Why Your Personal Brand Matters

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Yes, it’s my real voice!

90 days after leaving my job, I attempted to jump back into the working world with my newfound career as a consultant. I printed business cards at Staples, went to an intense, ritualistic breakfast networking event where I killed my 45-second pitch, and hoped that just maybe someone would want to hire me. A few people flagged me down to talk, and they all seemed interested in working together.

Well, I never followed up with those people and no one ended up hiring me. I also haven’t gone back to another one of those events again. After a couple days, I had this feeling of confusion as to why I felt so uncomfortable about the whole experience. I certainly had the professional background to back up everything I said in my pitch. But something just didn’t sit well. I didn’t feel the chemistry with the people I met, and I even felt a bit like a fraud. Sure, maybe some people would be able to just switch into “fake-it-till-you-make-it” mode. But I’m just not one of those people. My insecurities often keep me risk averse.

What was my problem? My ill-defined personal brand was my problem.

As strange as it might sound to think about ourselves as “brands” to some, it’s most definitely true that, indeed, we each have our own. A brand is simply a perception of an entity, like a business, organization, movement, or person. To break it down even further, it is a collection of abstract (i.e. values) and tangible assets (i.e. products) that is identifiable, evoke emotion, and drive action in others. When it comes to personal branding, it’s essentially the essence of a person. When you meet someone, that first impression is equivalent to the moment of initial perception of a “brand.” The person giving the first impression hopes that the essence of their brand is perceived the way they intend.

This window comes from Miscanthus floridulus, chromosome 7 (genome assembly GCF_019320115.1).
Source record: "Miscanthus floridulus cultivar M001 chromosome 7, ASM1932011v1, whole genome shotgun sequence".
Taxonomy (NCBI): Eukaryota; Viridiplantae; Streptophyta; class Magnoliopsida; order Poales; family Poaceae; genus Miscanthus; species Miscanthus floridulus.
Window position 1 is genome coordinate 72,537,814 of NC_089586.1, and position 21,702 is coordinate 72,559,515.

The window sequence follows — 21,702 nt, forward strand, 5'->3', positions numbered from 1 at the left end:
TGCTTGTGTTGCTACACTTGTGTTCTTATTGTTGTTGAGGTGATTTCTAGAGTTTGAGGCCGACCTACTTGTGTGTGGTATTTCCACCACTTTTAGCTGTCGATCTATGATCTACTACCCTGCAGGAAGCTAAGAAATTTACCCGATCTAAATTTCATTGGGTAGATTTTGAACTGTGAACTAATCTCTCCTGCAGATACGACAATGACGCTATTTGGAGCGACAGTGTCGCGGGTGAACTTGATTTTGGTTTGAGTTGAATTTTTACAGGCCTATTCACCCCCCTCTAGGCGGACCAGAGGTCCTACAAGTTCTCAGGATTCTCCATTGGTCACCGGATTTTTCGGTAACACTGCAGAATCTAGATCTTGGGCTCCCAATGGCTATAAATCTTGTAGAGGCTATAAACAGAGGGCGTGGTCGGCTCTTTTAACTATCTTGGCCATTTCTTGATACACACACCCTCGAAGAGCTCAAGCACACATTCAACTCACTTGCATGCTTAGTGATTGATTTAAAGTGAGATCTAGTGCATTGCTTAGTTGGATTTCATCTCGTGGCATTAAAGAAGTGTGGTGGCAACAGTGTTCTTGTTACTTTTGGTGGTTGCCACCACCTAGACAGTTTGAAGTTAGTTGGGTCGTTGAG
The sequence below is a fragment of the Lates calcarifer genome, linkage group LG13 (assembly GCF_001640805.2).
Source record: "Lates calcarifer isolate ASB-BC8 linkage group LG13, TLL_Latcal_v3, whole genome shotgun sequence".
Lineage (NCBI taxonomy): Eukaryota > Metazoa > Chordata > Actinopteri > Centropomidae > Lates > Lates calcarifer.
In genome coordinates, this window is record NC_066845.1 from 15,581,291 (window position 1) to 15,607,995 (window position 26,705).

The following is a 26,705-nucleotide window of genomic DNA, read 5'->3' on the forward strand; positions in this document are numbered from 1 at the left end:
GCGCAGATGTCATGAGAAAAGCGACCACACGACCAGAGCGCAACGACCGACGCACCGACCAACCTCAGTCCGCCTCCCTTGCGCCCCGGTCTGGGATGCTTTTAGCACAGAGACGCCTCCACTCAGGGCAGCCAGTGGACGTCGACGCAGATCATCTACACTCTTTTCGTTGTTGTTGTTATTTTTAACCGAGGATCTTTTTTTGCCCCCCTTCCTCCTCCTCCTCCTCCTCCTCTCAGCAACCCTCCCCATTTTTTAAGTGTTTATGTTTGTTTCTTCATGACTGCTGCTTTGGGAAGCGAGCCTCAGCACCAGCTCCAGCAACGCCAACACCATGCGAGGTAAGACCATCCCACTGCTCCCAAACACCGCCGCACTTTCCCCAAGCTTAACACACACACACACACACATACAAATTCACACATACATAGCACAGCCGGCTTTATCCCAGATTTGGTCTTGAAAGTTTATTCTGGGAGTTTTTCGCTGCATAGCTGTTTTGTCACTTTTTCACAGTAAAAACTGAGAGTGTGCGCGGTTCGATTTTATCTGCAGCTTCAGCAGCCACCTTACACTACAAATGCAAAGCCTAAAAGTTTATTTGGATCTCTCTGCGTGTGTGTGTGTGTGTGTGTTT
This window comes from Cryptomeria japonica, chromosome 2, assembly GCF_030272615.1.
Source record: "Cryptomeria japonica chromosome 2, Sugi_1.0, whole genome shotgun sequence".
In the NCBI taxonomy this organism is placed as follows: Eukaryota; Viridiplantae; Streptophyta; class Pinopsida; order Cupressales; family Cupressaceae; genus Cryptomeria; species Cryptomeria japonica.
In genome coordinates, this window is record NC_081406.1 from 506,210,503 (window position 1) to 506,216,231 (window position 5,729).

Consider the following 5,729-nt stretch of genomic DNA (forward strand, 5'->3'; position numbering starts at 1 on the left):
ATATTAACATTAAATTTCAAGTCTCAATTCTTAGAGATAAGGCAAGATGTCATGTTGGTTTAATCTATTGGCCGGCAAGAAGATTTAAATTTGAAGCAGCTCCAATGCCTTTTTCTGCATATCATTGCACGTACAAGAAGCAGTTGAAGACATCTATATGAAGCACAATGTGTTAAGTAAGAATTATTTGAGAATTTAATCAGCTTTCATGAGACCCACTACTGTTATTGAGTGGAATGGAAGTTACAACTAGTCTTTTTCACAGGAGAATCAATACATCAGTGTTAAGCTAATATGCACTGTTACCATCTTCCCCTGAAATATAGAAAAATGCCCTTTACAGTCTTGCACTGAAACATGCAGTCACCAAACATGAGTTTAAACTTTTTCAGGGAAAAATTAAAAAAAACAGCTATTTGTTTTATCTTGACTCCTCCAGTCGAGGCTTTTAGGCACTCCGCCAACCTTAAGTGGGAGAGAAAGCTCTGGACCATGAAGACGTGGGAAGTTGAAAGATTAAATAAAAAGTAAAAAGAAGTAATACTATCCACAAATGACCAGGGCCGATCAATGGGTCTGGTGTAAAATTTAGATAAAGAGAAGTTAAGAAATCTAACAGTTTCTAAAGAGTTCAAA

In true introvert style, I retreated back into my unofficial sabbatical of solitude after my failed attempt. The feelings I had were ones that were similar to what took me over in my corporate days. I felt phony and inauthentic.  

It wasn’t until I read Anne Helen Petersen’s thoughtfully written essay on BuzzFeed shortly after the New Year, “How Millennials Became the Burnout Generation” and then every other news piece on burnout published thereafter, that a light bulb went off. There I was presenting my so-called personal brand in a pitch that empty-heartedly checked off the boxes and was optimized for efficiency in attracting people. My 45-second pitch for the breakfast networking event was a jumble of buzz words strung together. Was it efficient? Yes, people wanted to continue a dialogue with me. Was it effective? No, because they were the wrong people for me.

This was the first lesson I learned on personal branding without the luxury of leaning on a corporate entity. Back then, I simply had to play the internal politics. I didn’t have to sell myself so hard because I had the leverage of an internal reputation. But as a freelance consultant, I realized that although the backing of my past work experience at big name companies gave a sense of security to people, building the connection and mutual trust was even more important. My purpose, values, strengths, and clarity on who I want to work with had to be conveyed in a way that was personable, honest, and not force-fed. And without thoroughly understanding my brand, a genuine connection couldn’t be sparked, particularly from my end. 

So, I thought about personal branding more deeply. Why is it so important?